No cases of community transmission have been recorded in Victoria as Australia's eastern states remain on high alert after a flight attendant tested positive for COVID-19.
Melbourne Airport terminals two and three, as well as an airport cafe, have been listed as exposure sites, and those who visited during times of concern on Friday and Saturday are urged to get tested and isolate.
Five Virgin Australia flights on Friday and Saturday took passengers either to or from Brisbane, Melbourne, Sydney and the Gold Coast.
Those on board Flight VA334 from Brisbane to Melbourne on Friday afternoon have been ordered into isolation for 14 days.
A total of 128 passangers have been identified and health authorities are in the process of contacting them on Sunday, COVID-19 response commander Jeroen Weimar said on Sunday.
The flight arrived at 5.20pm and the staff member stayed at the Holiday Inn Express at Southbank, which is being deep cleaned.
"She was only in Melbourne on the night of Friday into Saturday morning, and of course we're working with her and Virgin to ensure that anybody who has had potential exposure is being followed up," Mr Weimar said,
There is also concern about an outbreak linked to a Northern Territory mine, with the number of positive cases linked to the site rising to five on Sunday.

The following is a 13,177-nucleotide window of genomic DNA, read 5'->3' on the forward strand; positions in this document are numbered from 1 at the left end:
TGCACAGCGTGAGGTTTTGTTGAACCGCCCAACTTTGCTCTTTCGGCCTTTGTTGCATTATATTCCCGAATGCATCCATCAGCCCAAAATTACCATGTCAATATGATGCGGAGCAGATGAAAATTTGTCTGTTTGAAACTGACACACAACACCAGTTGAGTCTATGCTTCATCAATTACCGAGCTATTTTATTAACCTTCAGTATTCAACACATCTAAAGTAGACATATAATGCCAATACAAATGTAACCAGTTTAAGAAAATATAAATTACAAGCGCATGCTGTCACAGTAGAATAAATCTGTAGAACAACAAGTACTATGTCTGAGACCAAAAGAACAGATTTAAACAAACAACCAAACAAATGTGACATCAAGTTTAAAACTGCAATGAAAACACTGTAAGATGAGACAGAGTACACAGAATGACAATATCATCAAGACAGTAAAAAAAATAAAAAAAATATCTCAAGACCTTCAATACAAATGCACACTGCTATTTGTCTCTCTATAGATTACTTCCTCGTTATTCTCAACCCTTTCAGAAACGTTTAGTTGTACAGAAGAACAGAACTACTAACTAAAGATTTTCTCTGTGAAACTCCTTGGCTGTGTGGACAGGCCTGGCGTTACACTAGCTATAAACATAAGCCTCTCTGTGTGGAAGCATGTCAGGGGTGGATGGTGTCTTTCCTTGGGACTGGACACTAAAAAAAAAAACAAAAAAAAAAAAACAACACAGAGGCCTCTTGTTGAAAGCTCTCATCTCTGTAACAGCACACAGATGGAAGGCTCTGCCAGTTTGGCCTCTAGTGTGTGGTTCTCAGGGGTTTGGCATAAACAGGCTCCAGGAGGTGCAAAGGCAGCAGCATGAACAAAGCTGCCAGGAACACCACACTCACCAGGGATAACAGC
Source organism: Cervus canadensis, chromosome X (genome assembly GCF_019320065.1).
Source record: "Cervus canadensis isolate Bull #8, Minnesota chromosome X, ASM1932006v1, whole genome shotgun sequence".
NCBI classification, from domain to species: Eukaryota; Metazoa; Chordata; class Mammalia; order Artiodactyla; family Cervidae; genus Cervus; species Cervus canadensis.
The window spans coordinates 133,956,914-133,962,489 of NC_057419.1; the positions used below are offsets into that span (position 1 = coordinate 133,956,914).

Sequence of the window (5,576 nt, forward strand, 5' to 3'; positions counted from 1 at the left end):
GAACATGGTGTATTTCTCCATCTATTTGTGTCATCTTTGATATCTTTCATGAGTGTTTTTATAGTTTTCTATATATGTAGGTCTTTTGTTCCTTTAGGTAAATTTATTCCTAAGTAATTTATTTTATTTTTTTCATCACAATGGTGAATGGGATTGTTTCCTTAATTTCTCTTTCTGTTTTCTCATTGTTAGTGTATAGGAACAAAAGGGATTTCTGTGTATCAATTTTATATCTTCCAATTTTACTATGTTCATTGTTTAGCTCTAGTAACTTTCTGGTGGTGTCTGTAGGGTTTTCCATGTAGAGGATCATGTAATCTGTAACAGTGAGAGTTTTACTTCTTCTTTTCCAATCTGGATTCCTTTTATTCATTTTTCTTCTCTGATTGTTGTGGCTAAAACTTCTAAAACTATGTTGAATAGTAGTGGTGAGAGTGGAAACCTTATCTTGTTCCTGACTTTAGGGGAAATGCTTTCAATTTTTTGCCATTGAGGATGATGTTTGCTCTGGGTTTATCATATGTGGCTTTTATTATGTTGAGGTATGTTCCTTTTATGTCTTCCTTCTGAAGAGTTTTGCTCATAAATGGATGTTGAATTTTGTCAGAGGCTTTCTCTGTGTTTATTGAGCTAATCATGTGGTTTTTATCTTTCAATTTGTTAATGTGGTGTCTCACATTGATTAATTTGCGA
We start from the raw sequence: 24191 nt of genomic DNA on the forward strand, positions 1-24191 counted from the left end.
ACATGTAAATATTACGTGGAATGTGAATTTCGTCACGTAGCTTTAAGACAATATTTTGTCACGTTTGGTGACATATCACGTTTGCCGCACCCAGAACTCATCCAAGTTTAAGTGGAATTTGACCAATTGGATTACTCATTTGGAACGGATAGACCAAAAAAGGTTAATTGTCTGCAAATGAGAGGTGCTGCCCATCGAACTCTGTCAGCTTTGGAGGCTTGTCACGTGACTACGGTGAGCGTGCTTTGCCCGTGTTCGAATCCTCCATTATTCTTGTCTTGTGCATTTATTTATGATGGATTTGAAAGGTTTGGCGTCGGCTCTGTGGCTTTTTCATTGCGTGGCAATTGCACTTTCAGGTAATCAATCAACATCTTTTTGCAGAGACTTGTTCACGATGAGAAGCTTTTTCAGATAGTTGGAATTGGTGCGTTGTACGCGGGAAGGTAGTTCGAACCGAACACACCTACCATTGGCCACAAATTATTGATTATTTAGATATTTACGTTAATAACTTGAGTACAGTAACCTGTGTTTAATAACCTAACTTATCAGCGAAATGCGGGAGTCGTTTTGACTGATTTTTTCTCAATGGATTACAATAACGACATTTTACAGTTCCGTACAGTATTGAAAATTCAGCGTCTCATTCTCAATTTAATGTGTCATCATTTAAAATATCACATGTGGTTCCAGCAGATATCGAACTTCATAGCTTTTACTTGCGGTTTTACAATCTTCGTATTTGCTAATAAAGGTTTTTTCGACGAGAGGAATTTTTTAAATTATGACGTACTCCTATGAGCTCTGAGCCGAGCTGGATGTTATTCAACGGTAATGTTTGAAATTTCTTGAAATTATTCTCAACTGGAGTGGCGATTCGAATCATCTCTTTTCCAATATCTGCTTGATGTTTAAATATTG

Three miners have returned to Victoria and are currently in isolation.
"We expect that number to grow as we work with other jurisdictions to identify where those other 900 mine workers have travelled to," Mr Weimar said.
Victoria recorded three new cases acquired overseas as well as more than 20,000 tests and close to 15,000 vaccine doses administered in the past day.
It comes as Health Minister Martin Foley emphasised the beefed-up police presence on the Victoria-NSW road border on Saturday.
About 1500 Victorians have applied for a red border permit in the past 24 hours, all of whom will be required to isolate for 14 days if they're granted entry.
Police have stationed extra officers at the interstate border and are conducting spot checks and using number plate recognition technology.
Contract tracers are working to make sure the Sydney infections do not spread to Victoria after a man in his 60s flew in from the northern city last weekend after attending what authorities have since dubbed a "superspreader" party.
The man is a worker at a drycleaner in Sandringham and infected his boss, Henry Li.
The two men's infections have sent a few hundred primary close contacts into isolation, including a building of residents in Oakleigh where the first man lives.
All 49 residents have now tested negative as well as 53 of the 61 drycleaner customers identified as close contacts.
Both men are now in hotel quarantine and authorities have commended them for their co-operation and giving detailed interviews.
Victoria is managing 44 active cases, including three overseas-acquired cases recorded in the past 24 hours who are all in hotel quarantine.
Australian Associated Press